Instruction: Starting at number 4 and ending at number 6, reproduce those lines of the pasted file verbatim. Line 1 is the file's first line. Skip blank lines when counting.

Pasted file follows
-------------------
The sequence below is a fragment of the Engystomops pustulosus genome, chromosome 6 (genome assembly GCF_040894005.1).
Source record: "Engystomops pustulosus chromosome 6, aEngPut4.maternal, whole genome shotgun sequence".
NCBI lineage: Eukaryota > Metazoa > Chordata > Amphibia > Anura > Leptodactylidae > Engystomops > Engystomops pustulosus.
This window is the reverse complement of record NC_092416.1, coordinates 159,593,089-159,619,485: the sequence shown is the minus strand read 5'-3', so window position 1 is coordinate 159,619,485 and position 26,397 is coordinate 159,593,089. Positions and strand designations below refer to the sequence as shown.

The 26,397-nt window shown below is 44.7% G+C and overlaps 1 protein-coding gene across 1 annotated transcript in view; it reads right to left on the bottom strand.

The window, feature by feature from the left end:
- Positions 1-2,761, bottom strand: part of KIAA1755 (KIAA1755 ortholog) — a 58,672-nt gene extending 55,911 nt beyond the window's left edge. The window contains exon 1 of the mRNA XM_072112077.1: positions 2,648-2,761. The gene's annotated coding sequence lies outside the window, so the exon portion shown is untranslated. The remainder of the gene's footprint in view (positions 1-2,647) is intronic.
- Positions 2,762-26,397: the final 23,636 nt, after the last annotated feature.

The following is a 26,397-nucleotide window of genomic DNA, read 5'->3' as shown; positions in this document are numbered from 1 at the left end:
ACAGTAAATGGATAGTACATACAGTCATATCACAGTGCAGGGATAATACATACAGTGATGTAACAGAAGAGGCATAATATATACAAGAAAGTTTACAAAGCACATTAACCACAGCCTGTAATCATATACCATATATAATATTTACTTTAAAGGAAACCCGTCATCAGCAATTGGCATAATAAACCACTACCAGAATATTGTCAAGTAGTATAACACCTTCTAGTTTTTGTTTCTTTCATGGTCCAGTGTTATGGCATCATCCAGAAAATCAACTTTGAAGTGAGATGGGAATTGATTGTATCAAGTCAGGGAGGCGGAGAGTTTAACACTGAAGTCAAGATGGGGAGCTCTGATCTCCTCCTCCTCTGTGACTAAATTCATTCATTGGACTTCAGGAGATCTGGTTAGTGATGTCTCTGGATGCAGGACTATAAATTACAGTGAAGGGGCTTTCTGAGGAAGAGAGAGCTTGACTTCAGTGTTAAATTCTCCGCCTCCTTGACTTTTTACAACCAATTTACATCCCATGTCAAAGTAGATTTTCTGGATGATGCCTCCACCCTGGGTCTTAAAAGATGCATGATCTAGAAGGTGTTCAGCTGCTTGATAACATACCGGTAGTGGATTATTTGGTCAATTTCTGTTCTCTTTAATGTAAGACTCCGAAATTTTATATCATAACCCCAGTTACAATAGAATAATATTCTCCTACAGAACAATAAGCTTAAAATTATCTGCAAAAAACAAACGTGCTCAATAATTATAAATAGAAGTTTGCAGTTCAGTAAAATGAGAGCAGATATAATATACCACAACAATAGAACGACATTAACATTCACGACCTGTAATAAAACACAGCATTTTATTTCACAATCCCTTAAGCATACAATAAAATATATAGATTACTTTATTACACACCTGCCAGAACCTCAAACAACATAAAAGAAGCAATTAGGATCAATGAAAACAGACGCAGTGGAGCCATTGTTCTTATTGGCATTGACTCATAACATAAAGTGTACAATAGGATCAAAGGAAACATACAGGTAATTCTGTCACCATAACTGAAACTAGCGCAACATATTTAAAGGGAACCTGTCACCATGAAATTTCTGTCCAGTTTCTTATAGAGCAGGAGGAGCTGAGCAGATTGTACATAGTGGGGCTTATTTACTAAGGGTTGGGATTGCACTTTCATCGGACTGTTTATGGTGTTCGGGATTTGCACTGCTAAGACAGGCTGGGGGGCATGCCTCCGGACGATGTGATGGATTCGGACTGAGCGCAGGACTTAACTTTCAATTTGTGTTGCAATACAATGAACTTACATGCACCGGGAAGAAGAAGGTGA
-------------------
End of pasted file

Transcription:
This window is the reverse complement of record NC_092416.1, coordinates 159,593,089-159,619,485: the sequence shown is the minus strand read 5'-3', so window position 1 is coordinate 159,619,485 and position 26,397 is coordinate 159,593,089. Positions and strand designations below refer to the sequence as shown.

The 26,397-nt window shown below is 44.7% G+C and overlaps 1 protein-coding gene across 1 annotated transcript in view; it reads right to left on the bottom strand.

The window, feature by feature from the left end: